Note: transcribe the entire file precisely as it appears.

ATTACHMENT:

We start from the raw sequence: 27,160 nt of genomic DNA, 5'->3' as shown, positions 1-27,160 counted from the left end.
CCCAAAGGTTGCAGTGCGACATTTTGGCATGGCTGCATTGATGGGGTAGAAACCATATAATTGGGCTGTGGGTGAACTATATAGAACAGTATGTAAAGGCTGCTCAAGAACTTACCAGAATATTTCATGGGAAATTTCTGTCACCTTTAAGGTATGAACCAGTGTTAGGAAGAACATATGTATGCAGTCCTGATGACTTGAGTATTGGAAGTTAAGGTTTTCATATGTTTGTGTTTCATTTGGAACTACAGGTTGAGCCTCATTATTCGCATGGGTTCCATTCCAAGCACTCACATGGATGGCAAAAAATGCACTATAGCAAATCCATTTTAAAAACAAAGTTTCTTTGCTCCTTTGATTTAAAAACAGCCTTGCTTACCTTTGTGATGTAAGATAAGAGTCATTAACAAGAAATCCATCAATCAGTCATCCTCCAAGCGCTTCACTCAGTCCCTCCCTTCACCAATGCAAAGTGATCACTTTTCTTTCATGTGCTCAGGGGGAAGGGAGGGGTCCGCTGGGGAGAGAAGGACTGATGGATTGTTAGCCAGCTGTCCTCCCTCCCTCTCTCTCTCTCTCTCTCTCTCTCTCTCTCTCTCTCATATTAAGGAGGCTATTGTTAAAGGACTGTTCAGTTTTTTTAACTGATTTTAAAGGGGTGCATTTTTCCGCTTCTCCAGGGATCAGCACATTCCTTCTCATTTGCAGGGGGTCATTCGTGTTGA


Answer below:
We start from the raw sequence: 27,160 nt of genomic DNA, 5'->3' as shown, positions 1-27,160 counted from the left end.
CCCAAAGGTTGCAGTGCGACATTTTGGCATGGCTGCATTGATGGGGTAGAAACCATATAATTGGGCTGTGGGTGAACTATATAGAACAGTATGTAAAGGCTGCTCAAGAACTTACCAGAATATTTCATGGGAAATTTCTGTCACCTTTAAGGTATGAACCAGTGTTAGGAAGAACATATGTATGCAGTCCTGATGACTTGAGTATTGGAAGTTAAGGTTTTCATATGTTTGTGTTTCATTTGGAACTACAGGTTGAGCCTCATTATTCGCATGGGTTCCATTCCAAGCACTCACATGGATGGCAAAAAATGCACTATAGCAAATCCATTTTAAAAACAAAGTTTCTTTGCTCCTTTGATTTAAAAACAGCCTTGCTTACCTTTGTGATGTAAGATAAGAGTCATTAACAAGAAATCCATCAATCAGTCATCCTCCAAGCGCTTCACTCAGTCCCTCCCTTCACCAATGCAAAGTGATCACTTTTCTTTCATGTGCTCAGGGGGAAGGGAGGGGTCCGCTGGGGAGAGAAGGACTGATGGATTGTTAGCCAGCTGTCCTCCCTCCCTCTCTCTCTCTCTCTCTCTCTCTCTCTCTCTCTCTCATATTAAGGAGGCTATTGTTAAAGGACTGTTCAGTTTTTTTAACTGATTTTAAAGGGGTGCATTTTTCCGCTTCTCCAGGGATCAGCACATTCCTTCTCATTTGCAGGGGGTCATTCGTGTTGA